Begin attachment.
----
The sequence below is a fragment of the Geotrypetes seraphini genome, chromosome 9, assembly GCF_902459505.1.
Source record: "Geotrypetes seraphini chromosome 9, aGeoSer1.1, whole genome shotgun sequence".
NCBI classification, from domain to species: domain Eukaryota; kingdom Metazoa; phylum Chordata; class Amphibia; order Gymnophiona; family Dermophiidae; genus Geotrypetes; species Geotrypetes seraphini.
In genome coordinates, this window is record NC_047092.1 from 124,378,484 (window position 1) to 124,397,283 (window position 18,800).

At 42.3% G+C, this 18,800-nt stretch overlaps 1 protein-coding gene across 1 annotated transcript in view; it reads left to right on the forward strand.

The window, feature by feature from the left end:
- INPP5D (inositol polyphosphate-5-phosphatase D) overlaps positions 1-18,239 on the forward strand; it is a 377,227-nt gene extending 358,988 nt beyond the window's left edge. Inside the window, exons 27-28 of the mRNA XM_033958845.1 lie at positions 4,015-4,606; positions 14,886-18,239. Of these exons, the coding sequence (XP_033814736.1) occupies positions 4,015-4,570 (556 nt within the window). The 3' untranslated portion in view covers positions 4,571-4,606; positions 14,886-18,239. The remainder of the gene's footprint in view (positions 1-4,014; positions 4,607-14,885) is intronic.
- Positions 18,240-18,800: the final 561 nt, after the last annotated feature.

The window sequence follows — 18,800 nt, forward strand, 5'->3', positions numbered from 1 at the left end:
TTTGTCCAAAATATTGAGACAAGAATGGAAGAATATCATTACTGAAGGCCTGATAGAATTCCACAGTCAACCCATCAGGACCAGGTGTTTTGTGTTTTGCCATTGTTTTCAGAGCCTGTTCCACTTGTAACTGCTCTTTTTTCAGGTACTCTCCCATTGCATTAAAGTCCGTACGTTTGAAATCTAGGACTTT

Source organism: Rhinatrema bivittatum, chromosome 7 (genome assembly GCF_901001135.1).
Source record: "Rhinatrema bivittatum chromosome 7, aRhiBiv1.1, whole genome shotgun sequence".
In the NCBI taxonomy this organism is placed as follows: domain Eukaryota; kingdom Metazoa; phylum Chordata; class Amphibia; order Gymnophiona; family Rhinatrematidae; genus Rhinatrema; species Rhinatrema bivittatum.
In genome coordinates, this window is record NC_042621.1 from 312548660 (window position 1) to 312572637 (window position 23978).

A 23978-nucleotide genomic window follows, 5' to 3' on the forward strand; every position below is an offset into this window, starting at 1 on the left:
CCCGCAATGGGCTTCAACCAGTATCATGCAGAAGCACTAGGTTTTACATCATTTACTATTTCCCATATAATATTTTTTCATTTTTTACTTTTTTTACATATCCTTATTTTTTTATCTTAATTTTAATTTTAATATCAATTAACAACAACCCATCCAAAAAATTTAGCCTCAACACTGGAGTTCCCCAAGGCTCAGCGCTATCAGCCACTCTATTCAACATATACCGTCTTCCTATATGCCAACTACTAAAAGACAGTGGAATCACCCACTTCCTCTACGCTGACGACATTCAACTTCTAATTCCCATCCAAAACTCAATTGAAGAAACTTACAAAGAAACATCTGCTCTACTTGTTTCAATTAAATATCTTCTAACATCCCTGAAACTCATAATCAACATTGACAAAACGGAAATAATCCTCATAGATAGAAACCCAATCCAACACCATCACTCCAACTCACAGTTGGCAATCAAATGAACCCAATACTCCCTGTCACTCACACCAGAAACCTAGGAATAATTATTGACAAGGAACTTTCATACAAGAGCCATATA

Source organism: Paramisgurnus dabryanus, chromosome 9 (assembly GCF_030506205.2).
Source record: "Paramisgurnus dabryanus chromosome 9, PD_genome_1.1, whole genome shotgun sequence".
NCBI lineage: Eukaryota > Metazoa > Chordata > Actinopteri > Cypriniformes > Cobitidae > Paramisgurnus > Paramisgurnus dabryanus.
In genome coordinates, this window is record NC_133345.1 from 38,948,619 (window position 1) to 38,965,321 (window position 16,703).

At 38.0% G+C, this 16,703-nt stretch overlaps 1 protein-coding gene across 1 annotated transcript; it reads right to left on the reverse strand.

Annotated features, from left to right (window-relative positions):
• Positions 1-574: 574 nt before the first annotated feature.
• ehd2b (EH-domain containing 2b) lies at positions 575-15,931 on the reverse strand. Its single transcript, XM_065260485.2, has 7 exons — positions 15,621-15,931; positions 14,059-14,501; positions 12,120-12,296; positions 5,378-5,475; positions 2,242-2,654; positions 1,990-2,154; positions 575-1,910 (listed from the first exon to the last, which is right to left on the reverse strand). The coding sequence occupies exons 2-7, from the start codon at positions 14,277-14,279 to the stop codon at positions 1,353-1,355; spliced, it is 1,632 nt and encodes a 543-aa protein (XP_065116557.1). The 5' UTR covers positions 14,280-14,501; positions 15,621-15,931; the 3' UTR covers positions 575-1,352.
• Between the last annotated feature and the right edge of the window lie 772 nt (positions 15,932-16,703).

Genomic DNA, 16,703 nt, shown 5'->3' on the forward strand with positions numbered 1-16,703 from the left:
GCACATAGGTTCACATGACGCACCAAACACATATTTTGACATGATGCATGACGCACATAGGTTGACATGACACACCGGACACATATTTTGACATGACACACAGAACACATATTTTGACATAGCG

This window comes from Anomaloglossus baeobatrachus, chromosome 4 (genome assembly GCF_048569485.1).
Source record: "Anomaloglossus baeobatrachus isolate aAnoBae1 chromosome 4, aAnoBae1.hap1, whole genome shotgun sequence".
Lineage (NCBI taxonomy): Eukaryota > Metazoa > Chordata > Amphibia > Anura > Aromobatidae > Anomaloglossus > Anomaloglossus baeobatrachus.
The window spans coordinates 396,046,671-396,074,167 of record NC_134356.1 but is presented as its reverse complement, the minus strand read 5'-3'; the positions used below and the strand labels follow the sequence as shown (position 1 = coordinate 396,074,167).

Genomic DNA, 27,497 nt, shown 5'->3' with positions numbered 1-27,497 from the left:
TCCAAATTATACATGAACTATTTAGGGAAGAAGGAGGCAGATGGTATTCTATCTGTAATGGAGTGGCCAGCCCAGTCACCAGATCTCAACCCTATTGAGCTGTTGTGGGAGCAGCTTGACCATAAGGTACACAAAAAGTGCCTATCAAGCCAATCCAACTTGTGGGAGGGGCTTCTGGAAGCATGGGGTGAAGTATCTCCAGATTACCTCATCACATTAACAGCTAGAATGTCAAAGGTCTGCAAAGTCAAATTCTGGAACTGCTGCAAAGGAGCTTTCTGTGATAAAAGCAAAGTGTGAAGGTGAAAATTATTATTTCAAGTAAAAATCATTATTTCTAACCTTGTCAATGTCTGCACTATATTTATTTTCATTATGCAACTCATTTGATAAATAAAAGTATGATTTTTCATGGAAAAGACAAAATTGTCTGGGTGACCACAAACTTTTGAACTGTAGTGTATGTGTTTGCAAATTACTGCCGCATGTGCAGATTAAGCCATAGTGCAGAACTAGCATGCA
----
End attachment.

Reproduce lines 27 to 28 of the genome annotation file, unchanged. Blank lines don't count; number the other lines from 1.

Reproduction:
GCACATAGGTTCACATGACGCACCAAACACATATTTTGACATGATGCATGACGCACATAGGTTGACATGACACACCGGACACATATTTTGACATGACACACAGAACACATATTTTGACATAGCG

This window comes from Anomaloglossus baeobatrachus, chromosome 4 (genome assembly GCF_048569485.1).